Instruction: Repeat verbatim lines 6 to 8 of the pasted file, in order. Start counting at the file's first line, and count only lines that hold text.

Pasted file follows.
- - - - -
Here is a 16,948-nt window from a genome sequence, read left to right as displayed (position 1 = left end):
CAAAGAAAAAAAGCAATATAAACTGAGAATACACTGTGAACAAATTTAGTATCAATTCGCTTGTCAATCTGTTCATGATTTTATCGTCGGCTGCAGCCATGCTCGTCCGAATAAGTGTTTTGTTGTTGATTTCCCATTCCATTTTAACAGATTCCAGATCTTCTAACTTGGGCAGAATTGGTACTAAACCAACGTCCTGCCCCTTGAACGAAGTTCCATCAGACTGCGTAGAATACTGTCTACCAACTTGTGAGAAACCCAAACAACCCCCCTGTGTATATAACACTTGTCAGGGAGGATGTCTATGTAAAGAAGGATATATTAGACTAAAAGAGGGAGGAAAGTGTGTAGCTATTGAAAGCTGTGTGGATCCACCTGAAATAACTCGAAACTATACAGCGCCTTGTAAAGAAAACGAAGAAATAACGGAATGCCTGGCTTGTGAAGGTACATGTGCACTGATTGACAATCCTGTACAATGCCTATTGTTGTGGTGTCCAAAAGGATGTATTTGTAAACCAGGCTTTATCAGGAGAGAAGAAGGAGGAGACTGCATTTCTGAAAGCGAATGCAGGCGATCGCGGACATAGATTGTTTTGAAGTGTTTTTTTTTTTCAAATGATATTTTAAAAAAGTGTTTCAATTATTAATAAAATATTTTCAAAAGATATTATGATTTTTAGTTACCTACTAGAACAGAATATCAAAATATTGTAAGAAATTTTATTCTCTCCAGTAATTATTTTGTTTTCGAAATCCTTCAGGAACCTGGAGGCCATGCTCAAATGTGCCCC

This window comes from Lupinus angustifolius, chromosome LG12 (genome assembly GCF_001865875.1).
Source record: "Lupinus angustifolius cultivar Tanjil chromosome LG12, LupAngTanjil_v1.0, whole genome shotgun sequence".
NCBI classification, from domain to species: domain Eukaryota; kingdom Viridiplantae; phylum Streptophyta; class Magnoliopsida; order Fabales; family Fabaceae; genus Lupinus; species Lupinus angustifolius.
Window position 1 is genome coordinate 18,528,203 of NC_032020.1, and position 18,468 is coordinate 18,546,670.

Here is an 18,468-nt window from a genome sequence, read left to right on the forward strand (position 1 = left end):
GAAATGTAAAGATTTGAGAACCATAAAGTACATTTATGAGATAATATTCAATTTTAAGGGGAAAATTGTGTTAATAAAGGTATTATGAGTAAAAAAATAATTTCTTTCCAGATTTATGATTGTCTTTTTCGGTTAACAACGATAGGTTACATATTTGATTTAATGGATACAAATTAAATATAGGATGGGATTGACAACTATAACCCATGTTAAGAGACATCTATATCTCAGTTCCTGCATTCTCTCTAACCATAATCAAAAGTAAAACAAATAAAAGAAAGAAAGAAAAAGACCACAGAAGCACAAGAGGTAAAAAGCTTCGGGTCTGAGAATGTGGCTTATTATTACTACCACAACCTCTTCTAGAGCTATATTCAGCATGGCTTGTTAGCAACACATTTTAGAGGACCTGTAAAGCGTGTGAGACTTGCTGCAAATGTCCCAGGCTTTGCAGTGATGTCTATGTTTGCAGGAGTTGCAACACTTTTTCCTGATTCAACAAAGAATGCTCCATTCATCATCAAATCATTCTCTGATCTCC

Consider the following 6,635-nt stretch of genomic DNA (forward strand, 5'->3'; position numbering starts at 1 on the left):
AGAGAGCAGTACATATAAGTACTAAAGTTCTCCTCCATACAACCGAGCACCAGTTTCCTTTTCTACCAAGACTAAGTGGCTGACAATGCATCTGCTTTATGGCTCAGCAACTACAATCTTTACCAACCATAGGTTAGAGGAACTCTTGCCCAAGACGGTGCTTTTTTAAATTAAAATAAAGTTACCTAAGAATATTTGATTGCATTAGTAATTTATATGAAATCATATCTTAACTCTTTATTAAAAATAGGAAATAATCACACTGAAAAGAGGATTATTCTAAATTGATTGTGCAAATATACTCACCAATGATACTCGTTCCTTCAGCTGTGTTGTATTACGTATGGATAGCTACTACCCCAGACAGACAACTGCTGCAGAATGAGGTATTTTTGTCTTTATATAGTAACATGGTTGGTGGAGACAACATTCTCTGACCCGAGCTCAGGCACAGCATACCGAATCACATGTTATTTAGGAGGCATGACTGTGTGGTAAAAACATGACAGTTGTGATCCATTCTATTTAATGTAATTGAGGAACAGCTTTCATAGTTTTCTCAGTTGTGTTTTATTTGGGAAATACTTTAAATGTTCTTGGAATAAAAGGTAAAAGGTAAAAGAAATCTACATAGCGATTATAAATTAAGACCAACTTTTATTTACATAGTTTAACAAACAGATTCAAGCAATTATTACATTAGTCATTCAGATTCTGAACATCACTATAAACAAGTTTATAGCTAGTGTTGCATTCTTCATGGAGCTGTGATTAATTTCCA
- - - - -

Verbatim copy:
Window position 1 is genome coordinate 18,528,203 of NC_032020.1, and position 18,468 is coordinate 18,546,670.

Here is an 18,468-nt window from a genome sequence, read left to right on the forward strand (position 1 = left end):
GAAATGTAAAGATTTGAGAACCATAAAGTACATTTATGAGATAATATTCAATTTTAAGGGGAAAATTGTGTTAATAAAGGTATTATGAGTAAAAAAATAATTTCTTTCCAGATTTATGATTGTCTTTTTCGGTTAACAACGATAGGTTACATATTTGATTTAATGGATACAAATTAAATATAGGATGGGATTGACAACTATAACCCATGTTAAGAGACATCTATATCTCAGTTCCTGCATTCTCTCTAACCATAATCAAAAGTAAAACAAATAAAAGAAAGAAAGAAAAAGACCACAGAAGCACAAGAGGTAAAAAGCTTCGGGTCTGAGAATGTGGCTTATTATTACTACCACAACCTCTTCTAGAGCTATATTCAGCATGGCTTGTTAGCAACACATTTTAGAGGACCTGTAAAGCGTGTGAGACTTGCTGCAAATGTCCCAGGCTTTGCAGTGATGTCTATGTTTGCAGGAGTTGCAACACTTTTTCCTGATTCAACAAAGAATGCTCCATTCATCATCAAATCATTCTCTGATCTCC